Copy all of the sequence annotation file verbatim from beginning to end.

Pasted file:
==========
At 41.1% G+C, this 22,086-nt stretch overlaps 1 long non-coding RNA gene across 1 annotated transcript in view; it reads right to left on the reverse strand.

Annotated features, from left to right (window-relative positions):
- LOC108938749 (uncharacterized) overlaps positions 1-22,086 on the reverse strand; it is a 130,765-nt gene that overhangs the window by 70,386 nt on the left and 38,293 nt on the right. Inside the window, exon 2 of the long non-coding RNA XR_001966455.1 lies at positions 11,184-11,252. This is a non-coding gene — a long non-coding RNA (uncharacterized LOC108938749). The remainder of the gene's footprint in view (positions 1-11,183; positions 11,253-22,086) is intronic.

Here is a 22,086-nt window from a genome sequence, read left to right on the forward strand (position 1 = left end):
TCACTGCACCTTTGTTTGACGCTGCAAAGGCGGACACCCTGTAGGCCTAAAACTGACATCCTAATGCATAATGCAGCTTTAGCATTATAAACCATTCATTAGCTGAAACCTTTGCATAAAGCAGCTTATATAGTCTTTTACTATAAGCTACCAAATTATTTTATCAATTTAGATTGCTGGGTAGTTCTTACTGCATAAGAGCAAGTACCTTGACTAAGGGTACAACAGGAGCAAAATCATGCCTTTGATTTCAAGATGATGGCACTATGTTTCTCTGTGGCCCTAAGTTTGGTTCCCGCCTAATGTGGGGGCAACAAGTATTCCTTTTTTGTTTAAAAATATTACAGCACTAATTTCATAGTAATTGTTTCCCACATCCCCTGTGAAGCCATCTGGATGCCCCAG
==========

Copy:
At 41.1% G+C, this 22,086-nt stretch overlaps 1 long non-coding RNA gene across 1 annotated transcript in view; it reads right to left on the reverse strand.

Annotated features, from left to right (window-relative positions):
- LOC108938749 (uncharacterized) overlaps positions 1-22,086 on the reverse strand; it is a 130,765-nt gene that overhangs the window by 70,386 nt on the left and 38,293 nt on the right. Inside the window, exon 2 of the long non-coding RNA XR_001966455.1 lies at positions 11,184-11,252. This is a non-coding gene — a long non-coding RNA (uncharacterized LOC108938749). The remainder of the gene's footprint in view (positions 1-11,183; positions 11,253-22,086) is intronic.

Here is a 22,086-nt window from a genome sequence, read left to right on the forward strand (position 1 = left end):
TCACTGCACCTTTGTTTGACGCTGCAAAGGCGGACACCCTGTAGGCCTAAAACTGACATCCTAATGCATAATGCAGCTTTAGCATTATAAACCATTCATTAGCTGAAACCTTTGCATAAAGCAGCTTATATAGTCTTTTACTATAAGCTACCAAATTATTTTATCAATTTAGATTGCTGGGTAGTTCTTACTGCATAAGAGCAAGTACCTTGACTAAGGGTACAACAGGAGCAAAATCATGCCTTTGATTTCAAGATGATGGCACTATGTTTCTCTGTGGCCCTAAGTTTGGTTCCCGCCTAATGTGGGGGCAACAAGTATTCCTTTTTTGTTTAAAAATATTACAGCACTAATTTCATAGTAATTGTTTCCCACATCCCCTGTGAAGCCATCTGGATGCCCCAG